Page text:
The 2nd Combined Conference of the Applied Linguistics Associations of Australia and New Zealand in 2011, in Canberra, Australia, with the theme Applied Linguistics as a Meeting Place, resulted in this book with 16 excellent contributions on Applied Linguistics. This book makes connections between Applied Linguistics and other disciplines as well as the many sub-disciplines and specialisations in its own field. The 16 chapters are divided into three main parts, highlighting the role and contribution of Applied Linguistics: Part I focuses on different workplaces where language and cultural differences are very sensitive issues among language users. Part II focuses on educational contexts, language learning, teaching and language as a subject matter. Part III is concerned with endangered languages and protecting the rights of language minorities.


Singh, Navin Kumar. 2013. Multilingual Trends in a Globalized World: Prospects and Challenges.

In this book, Singh is looking at evolving language education and practices in an ever growing multilingual world and shares his perspectives on mother tongue education, multilingualism and cultural pluralism. He includes examples and case studies from around the world and especially from South East Asia. The book consists of nine chapters ranging from globalisation through linguistic and cultural lenses; language forms and functions; mother-tongue education; L1 influence on L2 acquisition; changing trends in language education; globalisation of language and culture; diglossia and languages of instruction; bilingualism and multilingualism; code-switching; and changing parental perceptions of multilingualism. The book is also written from a sociolinguistic and psycholinguistic perspective with a focus on language policy and language teaching and learning.


Ramière, Nathalie and Rachl Varshney (Eds). 2006. Rhizomes: Connecting Languages, Cultures and Literatures to Mental Acts.

This book is a collection of research studies based on interdisciplinary work in language and culture studies within the Humanities and Social Sciences. This collection was compiled from presentations given at the 2005 conference held at the School of Languages and Comparative Cultural Studies, University of Queensland, Australia. The term ‘rhizome’ was chosen as a metaphor for multi-and interdisciplinarity, meaning ‘it has no beginning or end, between things or inter-being’ and this reflects the diversity of the papers in this collection, which makes it difficult to group together essays under a common heading. The topics in the book are divided into four general themes based their major argument or methodological approach. The book covers a wide range of topics from language studies, sociolinguistics and Applied Linguistics, film, music and cultural studies and questions mainly existing boundaries between disciplines.


Mahboob, Ahmar and Caroline Lipovsky (Eds). 2009. Studies in Applied Linguistics and Language Learning.

Research and studies from various scholars are put together in 18 chapters, divided into three parts, namely, critical Applied Linguistics, language policy and practice, and language learning and teaching. The idea for this book followed the 2008 Applied Linguistics Association of Australia (ALAA) Conference. The editors of the book handle chapter one by looking at identities, policies and practices in Applied Linguistics. Part I looks at language in society, such as the construction of a national identity, language and justice, racial and identity in English language teaching, and language in business discourse. Part II handles issues around an Aboriginal language policy, language policies in school, language learning in tertiary education and language attitudes and language maintenance strategies. Part III focuses on language learning and teaching, with special attention to the role of parents in literacy learning, multiple script literacy, L2 reading, teaching and teachers of English, foreign language learners and oral communication strategies.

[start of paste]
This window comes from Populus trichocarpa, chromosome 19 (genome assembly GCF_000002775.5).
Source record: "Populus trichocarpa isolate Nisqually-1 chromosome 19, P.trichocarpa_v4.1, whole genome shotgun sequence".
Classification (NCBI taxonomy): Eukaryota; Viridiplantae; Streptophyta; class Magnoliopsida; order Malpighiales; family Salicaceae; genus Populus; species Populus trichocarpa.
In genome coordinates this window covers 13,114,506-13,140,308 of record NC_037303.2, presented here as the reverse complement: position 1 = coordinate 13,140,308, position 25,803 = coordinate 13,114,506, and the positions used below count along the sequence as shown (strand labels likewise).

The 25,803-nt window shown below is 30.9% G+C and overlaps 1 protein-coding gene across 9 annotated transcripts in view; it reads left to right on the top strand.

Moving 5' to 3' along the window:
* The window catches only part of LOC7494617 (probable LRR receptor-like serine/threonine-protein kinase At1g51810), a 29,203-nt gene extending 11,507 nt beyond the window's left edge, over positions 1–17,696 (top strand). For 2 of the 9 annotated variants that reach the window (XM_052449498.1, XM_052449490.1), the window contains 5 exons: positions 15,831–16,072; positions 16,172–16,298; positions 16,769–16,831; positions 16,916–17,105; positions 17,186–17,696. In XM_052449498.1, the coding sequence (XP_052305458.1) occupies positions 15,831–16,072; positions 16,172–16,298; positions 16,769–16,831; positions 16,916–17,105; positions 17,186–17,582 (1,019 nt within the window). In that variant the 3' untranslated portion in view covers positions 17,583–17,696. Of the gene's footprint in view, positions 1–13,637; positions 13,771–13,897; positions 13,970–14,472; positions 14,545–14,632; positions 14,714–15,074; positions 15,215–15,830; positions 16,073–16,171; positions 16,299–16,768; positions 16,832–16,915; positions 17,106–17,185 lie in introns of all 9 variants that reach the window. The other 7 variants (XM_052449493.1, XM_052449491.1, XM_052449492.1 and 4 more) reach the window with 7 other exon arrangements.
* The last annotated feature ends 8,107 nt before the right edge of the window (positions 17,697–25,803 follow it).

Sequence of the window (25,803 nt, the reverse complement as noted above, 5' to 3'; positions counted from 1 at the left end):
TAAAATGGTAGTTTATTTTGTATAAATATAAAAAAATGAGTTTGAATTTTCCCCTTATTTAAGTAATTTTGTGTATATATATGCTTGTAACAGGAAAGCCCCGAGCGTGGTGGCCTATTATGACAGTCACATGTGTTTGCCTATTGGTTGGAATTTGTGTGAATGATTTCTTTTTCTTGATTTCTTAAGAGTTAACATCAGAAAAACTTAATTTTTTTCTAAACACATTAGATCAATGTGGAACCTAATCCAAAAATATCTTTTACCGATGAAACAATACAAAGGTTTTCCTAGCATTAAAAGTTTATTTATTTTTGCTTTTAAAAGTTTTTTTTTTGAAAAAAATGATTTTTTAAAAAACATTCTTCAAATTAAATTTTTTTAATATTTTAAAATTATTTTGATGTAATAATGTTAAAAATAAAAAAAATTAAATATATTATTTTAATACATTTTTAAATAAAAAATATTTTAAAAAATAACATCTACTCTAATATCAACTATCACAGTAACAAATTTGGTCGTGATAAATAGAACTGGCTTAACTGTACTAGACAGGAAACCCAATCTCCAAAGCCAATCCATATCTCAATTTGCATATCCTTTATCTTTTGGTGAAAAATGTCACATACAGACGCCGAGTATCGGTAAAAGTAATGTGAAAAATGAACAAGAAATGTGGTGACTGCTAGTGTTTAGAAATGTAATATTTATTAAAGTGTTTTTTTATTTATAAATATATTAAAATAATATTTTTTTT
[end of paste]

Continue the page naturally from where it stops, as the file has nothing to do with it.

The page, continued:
Kuzio, Anna. 2014. Exploitation of Schemata in Persuasive and Manipulative Discourse in English, Polish and Russian.

The first part of the book discusses culture as a dynamic process and investigates communication and interaction between people from different cultural backgrounds. The second part of the book specifically focuses on how difficult messages are conveyed from one culture to another. It also focuses on the notions of schemata, frames, scenarios and cultural scripts, examining the work of various authors in this regard. This part also includes a discussion on decision making and ‘what action to take and what choice to make’. The third part looks at socio-political attitudes, power relations and persuasive communication in both text and speech. The last part is an analysis of various discourses in everyday conversations, such as complimenting and political discourse.


Gitsaki, Christina and Richard B. Baldauf Jr. (Eds). 2012. Future Directions in Applied Linguistics: Local and Global Perspectives.

The twenty-six papers in this volume are divided in two main groups: educational studies and language teaching; and social issues related to language. The first group is further divided into papers on second and foreign language teaching; English language teacher education and second language acquisition. The second group deals with issues in language use; bilingualism and multilingualism; and language planning and policy. The part in group one is concerned with issues in academic writing, orality and international students, pronunciation, translation, and computer assisted language teaching and learning. The second part focuses specifically on ELT pre-service teacher education. The part on second language acquisition focusses on L2 writing, ESL context, terms of address and the role of L1 as a learning strategy. In the second group, the first part deals with the use of conjunctions, academic writing, ideology in texts, reporting in news stories, and verbal systems of ‘old’ and ‘new’ Englishes. The second part looks at translating the news, social interaction, multilingualism as social capital and student views on bilingualism. The last part focuses on local and global perspectives on English, language and literacy in education, language policy and communicative language teaching.